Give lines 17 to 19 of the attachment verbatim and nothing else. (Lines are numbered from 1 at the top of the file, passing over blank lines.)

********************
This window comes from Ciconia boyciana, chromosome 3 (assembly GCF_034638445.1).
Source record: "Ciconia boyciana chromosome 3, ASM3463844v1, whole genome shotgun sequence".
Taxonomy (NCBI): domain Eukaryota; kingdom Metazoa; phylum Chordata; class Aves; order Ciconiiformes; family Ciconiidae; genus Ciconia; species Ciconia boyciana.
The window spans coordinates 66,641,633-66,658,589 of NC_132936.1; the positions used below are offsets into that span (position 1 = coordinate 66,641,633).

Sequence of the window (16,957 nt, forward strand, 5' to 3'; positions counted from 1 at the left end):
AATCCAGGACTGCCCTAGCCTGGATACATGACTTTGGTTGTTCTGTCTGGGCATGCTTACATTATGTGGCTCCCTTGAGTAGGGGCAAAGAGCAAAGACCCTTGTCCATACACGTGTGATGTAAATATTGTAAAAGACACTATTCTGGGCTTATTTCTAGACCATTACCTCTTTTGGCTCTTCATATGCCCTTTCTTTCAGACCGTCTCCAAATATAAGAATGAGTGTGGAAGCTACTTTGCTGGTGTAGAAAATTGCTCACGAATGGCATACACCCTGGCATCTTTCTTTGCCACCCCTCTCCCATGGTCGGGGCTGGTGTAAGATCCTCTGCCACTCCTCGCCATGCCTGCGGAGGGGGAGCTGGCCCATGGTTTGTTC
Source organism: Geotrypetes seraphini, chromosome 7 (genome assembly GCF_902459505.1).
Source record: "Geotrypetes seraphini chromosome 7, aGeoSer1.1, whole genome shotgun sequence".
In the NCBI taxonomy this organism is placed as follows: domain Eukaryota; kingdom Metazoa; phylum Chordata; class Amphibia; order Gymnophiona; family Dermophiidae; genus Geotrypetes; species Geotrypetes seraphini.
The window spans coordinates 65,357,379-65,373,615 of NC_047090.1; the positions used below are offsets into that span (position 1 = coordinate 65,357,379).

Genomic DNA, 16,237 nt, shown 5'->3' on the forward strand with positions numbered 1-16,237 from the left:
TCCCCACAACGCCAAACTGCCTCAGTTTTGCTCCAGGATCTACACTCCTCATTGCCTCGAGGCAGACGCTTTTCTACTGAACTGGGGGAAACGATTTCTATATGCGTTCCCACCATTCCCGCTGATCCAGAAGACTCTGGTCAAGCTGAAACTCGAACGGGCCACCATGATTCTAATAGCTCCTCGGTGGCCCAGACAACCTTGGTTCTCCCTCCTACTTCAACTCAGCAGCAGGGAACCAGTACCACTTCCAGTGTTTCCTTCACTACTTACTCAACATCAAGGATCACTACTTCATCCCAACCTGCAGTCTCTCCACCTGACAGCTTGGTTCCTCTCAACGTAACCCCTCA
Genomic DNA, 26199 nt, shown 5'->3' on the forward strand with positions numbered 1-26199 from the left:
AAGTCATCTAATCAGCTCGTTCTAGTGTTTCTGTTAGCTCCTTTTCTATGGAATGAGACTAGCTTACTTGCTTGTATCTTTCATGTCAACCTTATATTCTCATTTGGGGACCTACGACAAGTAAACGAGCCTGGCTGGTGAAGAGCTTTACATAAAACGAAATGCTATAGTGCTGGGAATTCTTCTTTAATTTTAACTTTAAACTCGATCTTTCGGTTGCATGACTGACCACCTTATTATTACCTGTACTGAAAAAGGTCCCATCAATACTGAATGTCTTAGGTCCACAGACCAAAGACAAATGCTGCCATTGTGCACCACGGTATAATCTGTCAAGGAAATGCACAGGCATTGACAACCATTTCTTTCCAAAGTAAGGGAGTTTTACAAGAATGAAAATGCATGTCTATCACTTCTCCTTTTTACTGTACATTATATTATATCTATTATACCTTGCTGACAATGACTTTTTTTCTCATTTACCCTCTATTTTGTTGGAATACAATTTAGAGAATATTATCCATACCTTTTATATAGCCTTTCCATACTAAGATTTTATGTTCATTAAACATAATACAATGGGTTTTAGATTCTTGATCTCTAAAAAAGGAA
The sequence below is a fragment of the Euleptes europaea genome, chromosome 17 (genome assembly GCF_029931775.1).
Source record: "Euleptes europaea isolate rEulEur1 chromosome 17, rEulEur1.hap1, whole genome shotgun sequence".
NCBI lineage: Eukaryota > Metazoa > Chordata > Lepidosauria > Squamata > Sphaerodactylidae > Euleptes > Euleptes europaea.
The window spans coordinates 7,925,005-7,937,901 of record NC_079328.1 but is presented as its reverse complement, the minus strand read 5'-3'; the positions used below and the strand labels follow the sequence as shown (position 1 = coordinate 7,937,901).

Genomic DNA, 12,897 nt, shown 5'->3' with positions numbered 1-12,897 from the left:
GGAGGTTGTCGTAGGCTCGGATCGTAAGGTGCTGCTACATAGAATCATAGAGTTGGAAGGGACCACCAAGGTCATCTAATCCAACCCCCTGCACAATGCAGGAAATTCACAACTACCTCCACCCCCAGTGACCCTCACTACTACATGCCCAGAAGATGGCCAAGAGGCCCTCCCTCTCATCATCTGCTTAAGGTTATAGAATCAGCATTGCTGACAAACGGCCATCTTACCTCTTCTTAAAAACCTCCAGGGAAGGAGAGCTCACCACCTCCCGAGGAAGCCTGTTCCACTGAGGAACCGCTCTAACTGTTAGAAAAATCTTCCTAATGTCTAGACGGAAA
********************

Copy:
NCBI lineage: Eukaryota > Metazoa > Chordata > Lepidosauria > Squamata > Sphaerodactylidae > Euleptes > Euleptes europaea.
The window spans coordinates 7,925,005-7,937,901 of record NC_079328.1 but is presented as its reverse complement, the minus strand read 5'-3'; the positions used below and the strand labels follow the sequence as shown (position 1 = coordinate 7,937,901).

Genomic DNA, 12,897 nt, shown 5'->3' with positions numbered 1-12,897 from the left: